The pattern wheel is a cheap, simple device occupying little space, and is unique in employing separate raising cams, in the form of pattern bits, to select and move individual elements, if necessary, to three different positions in their tricks (Fig. 11.9). It is most popular in single-jersey machines, either as an inclined wheel for needle or point selection, or as a horizontal wheel for plush sinker selection. The pattern set-out, which is unchanged during knitting, uses bits which are either re-usable and are inserted into the tricks, or are break-off teeth on pre-prepared discs.
The wheels, tricked to the same gauge as the revolving cylinder needles, are driven continuously in the opposite direction, either by the needle butts meshing with their tricks or by gearing from the cylinder.
The wheels are of the gain or loss type so they do not produce an exact number of complete turns in one machine revolution. The design areas can have a depth greater than the number of feeds, but are built up in a spiral manner, compared with the courses around the fabric tube.
The inclined pattern wheel, like all selection devices, is normally placed at each feeder. It is set at an angle of 20-40 degrees in place of the solid raising cam so that, as it turns, it lifts any element whose butt rests on a pattern bit. The needles will all have a butt of the same size in the same position.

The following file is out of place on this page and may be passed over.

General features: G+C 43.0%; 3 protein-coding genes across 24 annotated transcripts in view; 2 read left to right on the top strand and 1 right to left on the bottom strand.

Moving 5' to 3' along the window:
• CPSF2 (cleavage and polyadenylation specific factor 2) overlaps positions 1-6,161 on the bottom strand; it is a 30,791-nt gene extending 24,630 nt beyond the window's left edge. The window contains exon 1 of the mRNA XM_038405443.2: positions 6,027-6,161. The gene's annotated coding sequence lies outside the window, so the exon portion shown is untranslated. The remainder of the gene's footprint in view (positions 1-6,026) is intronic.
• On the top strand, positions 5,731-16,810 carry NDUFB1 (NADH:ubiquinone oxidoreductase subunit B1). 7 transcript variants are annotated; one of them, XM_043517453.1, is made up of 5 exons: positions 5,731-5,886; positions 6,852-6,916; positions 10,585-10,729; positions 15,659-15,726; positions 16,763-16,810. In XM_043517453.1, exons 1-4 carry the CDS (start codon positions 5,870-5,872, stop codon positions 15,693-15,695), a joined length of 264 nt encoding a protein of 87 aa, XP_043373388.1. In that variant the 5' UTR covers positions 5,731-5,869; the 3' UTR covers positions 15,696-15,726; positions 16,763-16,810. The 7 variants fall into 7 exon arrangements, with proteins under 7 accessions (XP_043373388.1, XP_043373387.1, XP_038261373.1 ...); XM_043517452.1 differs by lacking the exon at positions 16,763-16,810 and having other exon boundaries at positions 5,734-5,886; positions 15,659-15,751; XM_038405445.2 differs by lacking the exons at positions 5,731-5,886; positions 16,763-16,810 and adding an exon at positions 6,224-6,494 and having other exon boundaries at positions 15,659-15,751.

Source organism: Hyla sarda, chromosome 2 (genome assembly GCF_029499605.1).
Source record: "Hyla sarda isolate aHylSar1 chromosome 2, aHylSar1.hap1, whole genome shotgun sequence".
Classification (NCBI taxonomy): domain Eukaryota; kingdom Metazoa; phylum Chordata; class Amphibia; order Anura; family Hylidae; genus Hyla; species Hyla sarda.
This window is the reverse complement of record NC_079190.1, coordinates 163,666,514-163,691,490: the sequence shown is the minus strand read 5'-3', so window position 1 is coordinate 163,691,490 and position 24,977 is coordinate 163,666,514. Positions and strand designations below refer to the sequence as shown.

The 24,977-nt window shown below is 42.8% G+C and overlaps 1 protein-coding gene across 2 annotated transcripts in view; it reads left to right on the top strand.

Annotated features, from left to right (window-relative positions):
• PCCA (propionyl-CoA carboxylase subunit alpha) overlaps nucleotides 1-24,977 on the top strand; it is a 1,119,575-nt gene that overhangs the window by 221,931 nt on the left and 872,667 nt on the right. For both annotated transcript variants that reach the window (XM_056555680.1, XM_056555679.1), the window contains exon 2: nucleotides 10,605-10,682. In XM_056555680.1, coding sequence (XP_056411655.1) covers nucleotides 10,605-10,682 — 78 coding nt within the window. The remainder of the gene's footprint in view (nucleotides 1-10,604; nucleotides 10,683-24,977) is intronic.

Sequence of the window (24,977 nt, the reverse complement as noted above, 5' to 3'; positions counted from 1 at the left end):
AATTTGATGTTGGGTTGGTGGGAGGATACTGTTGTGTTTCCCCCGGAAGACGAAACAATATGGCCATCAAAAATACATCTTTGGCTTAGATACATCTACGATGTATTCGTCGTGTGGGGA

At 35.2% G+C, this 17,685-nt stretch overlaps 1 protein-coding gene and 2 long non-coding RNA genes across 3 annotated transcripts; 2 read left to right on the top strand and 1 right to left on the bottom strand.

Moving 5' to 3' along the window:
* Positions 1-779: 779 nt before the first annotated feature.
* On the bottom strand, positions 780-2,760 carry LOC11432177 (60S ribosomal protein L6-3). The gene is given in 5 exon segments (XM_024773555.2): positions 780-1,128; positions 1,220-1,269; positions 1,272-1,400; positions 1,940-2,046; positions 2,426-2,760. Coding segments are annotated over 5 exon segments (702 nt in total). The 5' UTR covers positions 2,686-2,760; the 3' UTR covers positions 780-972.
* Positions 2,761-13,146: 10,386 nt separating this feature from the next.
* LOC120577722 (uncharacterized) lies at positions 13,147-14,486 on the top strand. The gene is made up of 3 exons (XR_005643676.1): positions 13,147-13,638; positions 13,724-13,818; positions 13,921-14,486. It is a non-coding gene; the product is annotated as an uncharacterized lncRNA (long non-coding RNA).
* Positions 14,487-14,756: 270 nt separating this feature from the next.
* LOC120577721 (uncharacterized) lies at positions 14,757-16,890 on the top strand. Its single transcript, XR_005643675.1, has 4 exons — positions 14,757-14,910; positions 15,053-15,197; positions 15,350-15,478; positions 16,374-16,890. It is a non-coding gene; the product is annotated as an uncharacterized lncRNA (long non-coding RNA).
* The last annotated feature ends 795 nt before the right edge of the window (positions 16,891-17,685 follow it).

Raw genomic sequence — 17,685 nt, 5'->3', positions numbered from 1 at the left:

With a three-position wheel (Fig. 11.9), a needle entering an empty trick will remain at miss height (3), a needle supported by a low bit will be lifted to tuck (2), and a needle supported by a high bit will be lifted to clear (1). Needles left at miss height are lowered by a wing cam (X) to ensure that they do not inadvertently receive yarn.
Some machines have four-finger striping selection available at each feeder wheel, which considerably increases the pattern depth and scope. Another mechanism often used in conjunction with striping is a pattern placer, tuck bar, or pattern-cancellation device, which is a moveable raising cam, usually acting onto a butt at a level lower than the pattern wheel. When the cam is raised into action, it causes
all needles to be lifted to knit and thus cancels the selection for a number of courses so that alternating bands of design and plain single colour may be produced.
Alternative methods of needle selection with higher productivity, less restrictive pattern areas, and quicker pattern-changing facilities have replaced the pattern wheel as the most popular method of pattern selection.
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